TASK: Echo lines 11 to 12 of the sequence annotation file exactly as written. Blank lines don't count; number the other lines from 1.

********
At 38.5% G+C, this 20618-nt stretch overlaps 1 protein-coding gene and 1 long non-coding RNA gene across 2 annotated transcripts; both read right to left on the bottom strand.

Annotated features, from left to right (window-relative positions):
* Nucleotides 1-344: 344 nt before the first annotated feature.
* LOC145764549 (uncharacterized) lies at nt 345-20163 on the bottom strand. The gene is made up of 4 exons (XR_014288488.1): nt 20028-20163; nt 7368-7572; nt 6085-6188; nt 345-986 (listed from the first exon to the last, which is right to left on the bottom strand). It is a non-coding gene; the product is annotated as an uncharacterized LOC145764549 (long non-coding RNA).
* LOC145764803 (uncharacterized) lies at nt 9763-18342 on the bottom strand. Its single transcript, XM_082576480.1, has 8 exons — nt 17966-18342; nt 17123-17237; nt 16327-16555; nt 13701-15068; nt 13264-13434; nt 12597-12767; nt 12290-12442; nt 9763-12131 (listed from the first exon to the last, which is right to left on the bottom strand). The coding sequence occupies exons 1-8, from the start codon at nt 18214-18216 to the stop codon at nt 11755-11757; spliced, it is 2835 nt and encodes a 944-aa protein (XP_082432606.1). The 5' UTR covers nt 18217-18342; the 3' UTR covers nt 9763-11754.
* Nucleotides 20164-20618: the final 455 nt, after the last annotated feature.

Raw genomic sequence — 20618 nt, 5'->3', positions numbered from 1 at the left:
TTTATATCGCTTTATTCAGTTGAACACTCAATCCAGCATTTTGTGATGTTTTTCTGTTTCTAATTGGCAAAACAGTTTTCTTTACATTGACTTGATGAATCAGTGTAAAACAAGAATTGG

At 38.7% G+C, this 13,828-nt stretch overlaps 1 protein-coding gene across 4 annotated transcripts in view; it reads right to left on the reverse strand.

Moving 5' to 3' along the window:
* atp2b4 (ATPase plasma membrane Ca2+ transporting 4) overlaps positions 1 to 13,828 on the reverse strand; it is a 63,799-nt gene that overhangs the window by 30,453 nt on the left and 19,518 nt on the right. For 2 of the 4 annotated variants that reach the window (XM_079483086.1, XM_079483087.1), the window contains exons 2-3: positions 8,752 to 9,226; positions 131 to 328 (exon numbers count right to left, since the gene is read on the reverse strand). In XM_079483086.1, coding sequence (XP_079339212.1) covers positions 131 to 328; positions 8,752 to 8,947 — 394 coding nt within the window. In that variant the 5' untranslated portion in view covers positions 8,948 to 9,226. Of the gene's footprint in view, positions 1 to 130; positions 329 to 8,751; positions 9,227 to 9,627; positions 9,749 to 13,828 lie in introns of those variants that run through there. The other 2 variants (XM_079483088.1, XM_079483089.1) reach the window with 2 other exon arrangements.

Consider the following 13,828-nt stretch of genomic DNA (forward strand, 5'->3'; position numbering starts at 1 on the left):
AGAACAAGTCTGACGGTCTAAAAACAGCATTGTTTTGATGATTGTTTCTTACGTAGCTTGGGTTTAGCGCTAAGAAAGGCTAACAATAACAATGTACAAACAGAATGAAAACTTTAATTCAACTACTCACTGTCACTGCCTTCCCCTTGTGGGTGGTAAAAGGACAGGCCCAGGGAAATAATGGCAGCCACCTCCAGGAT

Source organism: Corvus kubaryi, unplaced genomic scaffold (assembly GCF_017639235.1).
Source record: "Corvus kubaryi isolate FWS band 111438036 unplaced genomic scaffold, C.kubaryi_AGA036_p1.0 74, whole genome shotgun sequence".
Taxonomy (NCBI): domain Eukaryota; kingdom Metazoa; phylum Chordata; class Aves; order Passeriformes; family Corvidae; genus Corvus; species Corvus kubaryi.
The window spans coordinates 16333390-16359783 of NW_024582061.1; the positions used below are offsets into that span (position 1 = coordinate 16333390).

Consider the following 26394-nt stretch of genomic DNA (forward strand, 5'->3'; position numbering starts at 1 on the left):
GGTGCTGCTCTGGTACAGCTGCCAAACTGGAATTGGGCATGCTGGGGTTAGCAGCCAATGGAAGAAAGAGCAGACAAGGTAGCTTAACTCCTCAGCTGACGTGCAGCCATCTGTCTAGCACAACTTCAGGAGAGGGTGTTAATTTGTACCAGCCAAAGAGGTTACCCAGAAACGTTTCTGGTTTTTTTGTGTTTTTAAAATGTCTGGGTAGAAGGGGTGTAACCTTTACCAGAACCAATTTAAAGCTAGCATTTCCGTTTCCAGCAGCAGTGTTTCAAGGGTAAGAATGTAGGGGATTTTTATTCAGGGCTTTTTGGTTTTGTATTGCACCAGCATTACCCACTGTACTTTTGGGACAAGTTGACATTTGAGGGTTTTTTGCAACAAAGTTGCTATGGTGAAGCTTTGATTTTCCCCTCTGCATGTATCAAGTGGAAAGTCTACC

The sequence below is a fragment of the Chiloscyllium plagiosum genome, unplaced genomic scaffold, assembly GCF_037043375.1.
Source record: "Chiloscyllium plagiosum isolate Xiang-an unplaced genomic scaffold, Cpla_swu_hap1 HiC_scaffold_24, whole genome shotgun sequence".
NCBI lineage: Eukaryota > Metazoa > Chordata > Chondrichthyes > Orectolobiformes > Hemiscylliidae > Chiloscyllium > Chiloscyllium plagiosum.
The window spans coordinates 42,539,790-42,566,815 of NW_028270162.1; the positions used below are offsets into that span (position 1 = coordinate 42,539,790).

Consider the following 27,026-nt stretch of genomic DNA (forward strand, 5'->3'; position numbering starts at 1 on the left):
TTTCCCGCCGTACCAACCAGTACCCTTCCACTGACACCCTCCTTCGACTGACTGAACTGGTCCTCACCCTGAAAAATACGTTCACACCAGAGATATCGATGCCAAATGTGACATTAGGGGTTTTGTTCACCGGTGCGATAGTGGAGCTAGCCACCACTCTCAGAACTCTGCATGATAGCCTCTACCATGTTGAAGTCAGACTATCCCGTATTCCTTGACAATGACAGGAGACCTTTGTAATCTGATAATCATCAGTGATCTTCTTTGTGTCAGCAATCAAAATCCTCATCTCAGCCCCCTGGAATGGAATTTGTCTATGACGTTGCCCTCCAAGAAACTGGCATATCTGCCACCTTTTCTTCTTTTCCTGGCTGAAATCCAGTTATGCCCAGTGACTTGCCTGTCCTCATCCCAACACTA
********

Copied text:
* atp2b4 (ATPase plasma membrane Ca2+ transporting 4) overlaps positions 1 to 13,828 on the reverse strand; it is a 63,799-nt gene that overhangs the window by 30,453 nt on the left and 19,518 nt on the right. For 2 of the 4 annotated variants that reach the window (XM_079483086.1, XM_079483087.1), the window contains exons 2-3: positions 8,752 to 9,226; positions 131 to 328 (exon numbers count right to left, since the gene is read on the reverse strand). In XM_079483086.1, coding sequence (XP_079339212.1) covers positions 131 to 328; positions 8,752 to 8,947 — 394 coding nt within the window. In that variant the 5' untranslated portion in view covers positions 8,948 to 9,226. Of the gene's footprint in view, positions 1 to 130; positions 329 to 8,751; positions 9,227 to 9,627; positions 9,749 to 13,828 lie in introns of those variants that run through there. The other 2 variants (XM_079483088.1, XM_079483089.1) reach the window with 2 other exon arrangements.

Consider the following 13,828-nt stretch of genomic DNA (forward strand, 5'->3'; position numbering starts at 1 on the left):